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East Asia and Pacific

Young People for Change

Henriette von Kaltenborn-Stachau's picture

The World Bank office in Sydney has established a Facebook group called "Young People for Change" for youth in the Pacific, Timor-Leste and Papua New Guinea to air their thoughts and ideas on how they could help spur change.

I love this innovative approach that seeks young people where you find them these days: on social network sites. One could argue that the respective cultures of the Pacific, PNG and Timor Leste are rather distinct, and yet, the views and concerns of these young people might prove to be remarkably similar and indeed provide valuable food for thought for politicians and policy-makers. For governments, and development institutions supporting them, integrating youth in their strategic planning and addressing their hopes and grievances has been notoriously difficult and often simply overlooked. This shortcoming has come at a high price at times; high youth unemployment and a sense of social and political alienation have long been recognized as a proximate cause for political instability.

Trading without Doha

Ryan Hahn's picture

Still upset about the failure of the latest round of Doha talks? Don't worry - there are still many ways to improve the outlook for international trade. You can take Simeon Djankov's advice over on the Doing Business blog and reduce the delays related to trade. Or, according to a new World Bank working paper, you could make trade more transparent.

In Praise of Lukewarm Water

David Lawrence's picture

September 2008. Yesterday, suddenly, our apartment got lukewarm water the color of weak tea. I was delighted.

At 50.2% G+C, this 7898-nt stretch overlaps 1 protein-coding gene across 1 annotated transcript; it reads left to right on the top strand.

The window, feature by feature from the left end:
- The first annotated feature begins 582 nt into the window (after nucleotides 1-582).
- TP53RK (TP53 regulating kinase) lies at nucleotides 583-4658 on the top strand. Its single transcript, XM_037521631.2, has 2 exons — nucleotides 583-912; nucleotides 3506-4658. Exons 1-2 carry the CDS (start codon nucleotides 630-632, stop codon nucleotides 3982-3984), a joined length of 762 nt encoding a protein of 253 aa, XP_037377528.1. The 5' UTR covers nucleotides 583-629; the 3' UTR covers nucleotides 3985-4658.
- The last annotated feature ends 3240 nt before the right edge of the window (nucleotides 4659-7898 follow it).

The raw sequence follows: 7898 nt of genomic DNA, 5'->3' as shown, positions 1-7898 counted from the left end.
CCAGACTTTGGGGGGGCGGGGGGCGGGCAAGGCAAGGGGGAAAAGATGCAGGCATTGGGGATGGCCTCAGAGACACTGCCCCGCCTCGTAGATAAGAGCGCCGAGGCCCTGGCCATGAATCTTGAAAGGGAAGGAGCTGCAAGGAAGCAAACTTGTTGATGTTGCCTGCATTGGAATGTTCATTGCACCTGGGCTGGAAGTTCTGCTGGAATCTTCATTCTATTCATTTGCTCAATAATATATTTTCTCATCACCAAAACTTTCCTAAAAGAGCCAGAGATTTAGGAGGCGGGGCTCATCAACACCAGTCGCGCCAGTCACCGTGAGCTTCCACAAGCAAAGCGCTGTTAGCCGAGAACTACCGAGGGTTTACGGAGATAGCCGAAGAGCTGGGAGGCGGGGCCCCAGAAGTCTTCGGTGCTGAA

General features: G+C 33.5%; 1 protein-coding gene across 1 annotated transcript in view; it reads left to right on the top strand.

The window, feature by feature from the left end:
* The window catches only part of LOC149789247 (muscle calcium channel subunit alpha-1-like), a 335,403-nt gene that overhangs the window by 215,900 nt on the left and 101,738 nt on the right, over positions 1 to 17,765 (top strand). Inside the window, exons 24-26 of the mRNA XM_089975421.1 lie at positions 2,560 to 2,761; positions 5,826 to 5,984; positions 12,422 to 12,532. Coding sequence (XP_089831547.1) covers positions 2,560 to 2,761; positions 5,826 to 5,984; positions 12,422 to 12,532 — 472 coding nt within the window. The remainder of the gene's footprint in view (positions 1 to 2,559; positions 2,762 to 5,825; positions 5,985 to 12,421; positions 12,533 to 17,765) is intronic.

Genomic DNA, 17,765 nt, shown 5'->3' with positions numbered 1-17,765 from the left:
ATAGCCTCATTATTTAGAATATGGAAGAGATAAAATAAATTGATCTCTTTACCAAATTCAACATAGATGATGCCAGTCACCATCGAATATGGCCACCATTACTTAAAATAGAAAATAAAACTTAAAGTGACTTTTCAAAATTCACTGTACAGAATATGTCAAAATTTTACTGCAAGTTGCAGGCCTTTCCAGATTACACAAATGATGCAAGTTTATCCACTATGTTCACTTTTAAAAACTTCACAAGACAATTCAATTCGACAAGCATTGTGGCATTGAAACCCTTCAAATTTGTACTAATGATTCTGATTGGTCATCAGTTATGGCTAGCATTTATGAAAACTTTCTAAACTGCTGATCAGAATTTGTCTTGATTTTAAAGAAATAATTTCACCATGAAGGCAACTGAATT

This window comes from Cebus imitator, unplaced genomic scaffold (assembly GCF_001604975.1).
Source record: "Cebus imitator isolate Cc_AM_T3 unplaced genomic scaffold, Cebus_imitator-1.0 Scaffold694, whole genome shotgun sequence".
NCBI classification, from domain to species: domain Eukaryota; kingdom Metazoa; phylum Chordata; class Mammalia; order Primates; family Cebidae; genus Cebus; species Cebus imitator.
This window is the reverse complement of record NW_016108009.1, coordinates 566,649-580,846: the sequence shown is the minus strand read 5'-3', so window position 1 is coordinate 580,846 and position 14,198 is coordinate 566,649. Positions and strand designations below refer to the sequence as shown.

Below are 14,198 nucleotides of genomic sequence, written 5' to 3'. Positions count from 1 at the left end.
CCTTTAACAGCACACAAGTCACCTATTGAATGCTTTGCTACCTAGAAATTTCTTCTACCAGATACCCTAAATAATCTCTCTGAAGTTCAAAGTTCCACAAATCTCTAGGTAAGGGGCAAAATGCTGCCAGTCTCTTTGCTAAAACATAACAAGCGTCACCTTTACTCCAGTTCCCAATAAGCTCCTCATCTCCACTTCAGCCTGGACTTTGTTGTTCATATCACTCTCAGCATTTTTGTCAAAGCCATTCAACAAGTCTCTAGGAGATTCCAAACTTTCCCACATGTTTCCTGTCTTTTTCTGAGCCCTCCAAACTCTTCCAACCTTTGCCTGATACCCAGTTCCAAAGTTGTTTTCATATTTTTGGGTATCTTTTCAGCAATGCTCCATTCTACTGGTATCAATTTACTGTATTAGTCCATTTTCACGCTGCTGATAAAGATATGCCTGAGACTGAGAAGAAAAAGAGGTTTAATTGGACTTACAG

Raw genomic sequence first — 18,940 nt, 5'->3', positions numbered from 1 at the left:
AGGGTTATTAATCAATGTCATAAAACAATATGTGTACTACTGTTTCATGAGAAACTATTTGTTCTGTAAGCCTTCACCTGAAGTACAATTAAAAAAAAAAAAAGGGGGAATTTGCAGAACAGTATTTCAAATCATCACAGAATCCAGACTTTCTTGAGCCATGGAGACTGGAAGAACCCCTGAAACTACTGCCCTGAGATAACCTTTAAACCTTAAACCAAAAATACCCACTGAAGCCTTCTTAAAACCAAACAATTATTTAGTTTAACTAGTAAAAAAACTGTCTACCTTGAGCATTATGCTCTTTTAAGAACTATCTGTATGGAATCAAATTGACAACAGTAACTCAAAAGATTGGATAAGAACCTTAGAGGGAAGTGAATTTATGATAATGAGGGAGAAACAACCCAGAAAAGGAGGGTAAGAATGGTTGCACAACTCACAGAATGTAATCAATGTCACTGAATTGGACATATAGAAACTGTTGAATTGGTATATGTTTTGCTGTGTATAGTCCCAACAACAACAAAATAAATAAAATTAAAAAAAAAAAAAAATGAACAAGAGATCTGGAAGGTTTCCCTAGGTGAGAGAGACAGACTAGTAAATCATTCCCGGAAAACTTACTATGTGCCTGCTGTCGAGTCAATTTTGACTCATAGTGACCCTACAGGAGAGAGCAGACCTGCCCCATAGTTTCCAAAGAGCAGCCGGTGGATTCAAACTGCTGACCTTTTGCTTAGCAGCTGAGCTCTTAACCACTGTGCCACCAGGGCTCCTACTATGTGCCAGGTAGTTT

In Ulaanbaatar, as in cities of the former Soviet Union, hot water and heat for buildings is produced in a power plant and piped throughout the city. You can still see thick, insulated pipes running above ground, and arching up and over roads. Very ugly, but cheaper than putting them underground.

Google as development agency

Ryan Hahn's picture

Google just released its own browser, Chrome, to compete with Internet Explorer. Daniel Altman on the International Herald Tribune blog argues that it may just turn out to be the developing world's browser. Now, Google has just announced it is supporting the development of a system of satellites to provide internet access to regions without fast fiber networks.

Supply and demand of property rights

Ryan Hahn's picture

Famed Peruvian economist Hernando de Soto has argued forcefully for the protection of property rights as a key ingredient in economic development. His book The Mystery of Capital became a big hit with its argument that the poor had plenty of capital but that the lack of property rights meant it was unusable.